LGBTQ Issues in Israel

A Wider Bridge is committed to advancing full LGBTQ equality in Israel. In meetings on the ground in Israel with our LGBTQ Leadership Missions, at community events across North America, and through our Beyond the Bridge network, we provide Israeli LGBTQ NGOs and leaders with public platforms to demonstrate their work and network with North American colleagues and communities working to address similar LGBTQ community challenges.

To sponsor a briefing on the LGBTQ community in Israel, click here.

LGBTQ Israelis enjoy widespread legal protections in 2019. Landmark legal victories include consensual same-sex acts (Knesset – 1988), workplace non-discrimination (Knesset – 1992), open service in the Israel Defense Forces since 1993, same-sex domestic partner benefits (Israeli Supreme Court – 1995), and recognition of same-sex marriages performed abroad (Israeli Supreme Court – 2006). (For more on achievements of the community, visit our page on the history of Israel’s LGBTQ community)

Yet more work needs to be done in the legal sphere. Same-sex Israeli couples still cannot get married in Israel. The use of surrogacy by same-sex couples in Israel remains illegal, and the process of adoption remains deeply difficult. Trans* Israelis continue to face widespread discrimination in state institutions.

Socially, LGBTQ Israelis have come a long way. There are now multiple out Members of Knesset (Israel’s parliament), CEOs of major corporations, news anchors, and high-ranking military service members. And Tel Aviv has become a world-class LGBTQ city – some estimate 15-20% of Tel Aviv’s residents self-identify as members of the LGBTQ community. Tel Aviv’s annual Pride Parade is a celebration attracting more than 250,000 people from across the country and around the world.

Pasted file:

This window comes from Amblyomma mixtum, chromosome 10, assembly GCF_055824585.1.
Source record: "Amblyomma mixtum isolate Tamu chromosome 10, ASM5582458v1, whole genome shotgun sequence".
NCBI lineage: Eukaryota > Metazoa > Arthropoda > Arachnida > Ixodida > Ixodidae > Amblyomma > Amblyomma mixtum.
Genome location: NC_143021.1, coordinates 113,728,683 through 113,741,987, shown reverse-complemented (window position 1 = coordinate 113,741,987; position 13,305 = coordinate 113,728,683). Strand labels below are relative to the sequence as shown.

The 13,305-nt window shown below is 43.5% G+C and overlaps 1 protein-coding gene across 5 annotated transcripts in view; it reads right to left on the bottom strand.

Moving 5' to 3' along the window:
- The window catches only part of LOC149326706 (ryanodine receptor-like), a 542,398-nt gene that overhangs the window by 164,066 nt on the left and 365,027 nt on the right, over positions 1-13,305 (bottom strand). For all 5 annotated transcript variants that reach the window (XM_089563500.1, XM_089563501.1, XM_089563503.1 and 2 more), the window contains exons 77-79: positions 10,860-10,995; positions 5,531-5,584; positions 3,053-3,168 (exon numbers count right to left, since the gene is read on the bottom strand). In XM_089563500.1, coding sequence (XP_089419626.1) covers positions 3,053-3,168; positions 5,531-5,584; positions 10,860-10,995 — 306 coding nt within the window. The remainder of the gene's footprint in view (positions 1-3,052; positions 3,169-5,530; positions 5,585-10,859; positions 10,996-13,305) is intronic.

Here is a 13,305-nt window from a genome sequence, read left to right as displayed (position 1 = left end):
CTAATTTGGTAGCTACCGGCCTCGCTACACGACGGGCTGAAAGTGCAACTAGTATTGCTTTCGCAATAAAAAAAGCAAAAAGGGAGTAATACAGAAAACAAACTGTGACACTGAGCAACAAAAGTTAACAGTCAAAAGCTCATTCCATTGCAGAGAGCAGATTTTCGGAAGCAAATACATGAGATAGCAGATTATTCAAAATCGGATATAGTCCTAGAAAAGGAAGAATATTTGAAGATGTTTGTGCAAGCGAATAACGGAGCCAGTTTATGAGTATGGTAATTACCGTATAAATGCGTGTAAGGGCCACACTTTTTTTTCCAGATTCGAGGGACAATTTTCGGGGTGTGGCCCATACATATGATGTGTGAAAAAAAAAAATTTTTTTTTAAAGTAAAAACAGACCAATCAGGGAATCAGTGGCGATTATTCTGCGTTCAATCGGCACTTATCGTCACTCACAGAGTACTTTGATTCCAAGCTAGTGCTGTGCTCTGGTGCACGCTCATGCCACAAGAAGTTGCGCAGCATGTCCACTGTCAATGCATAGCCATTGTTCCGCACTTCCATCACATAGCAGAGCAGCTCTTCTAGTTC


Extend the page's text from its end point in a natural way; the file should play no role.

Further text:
Yet beyond individual achievements and the openness of secular Tel Aviv, homophobia remains a challenge in the periphery of Israel and in the capital city of Jerusalem. LGBTQ youth continue to make inroads in their schools and communities around the country, yet they face many difficulties. The Orthodox rabbinate and religious communities continue to discriminate against LGBTQ religious Israelis, and block progress toward equality in the political sphere. LGBTQ minority groups – Ethiopian Israelis, Arab Israelis, Russian-speaking Israelis, Druze Israelis, among others – face the added challenges of being labeled “the other” in Israeli society, and often face cultural roadblocks to LGBTQ visibility and acceptance in their own communities. And each year that passes, new issues come to the forefront of the Israeli LGBTQ community, including bisexual visibility, LGBTQ senior advocacy and care, LGBTQ refugees, and more.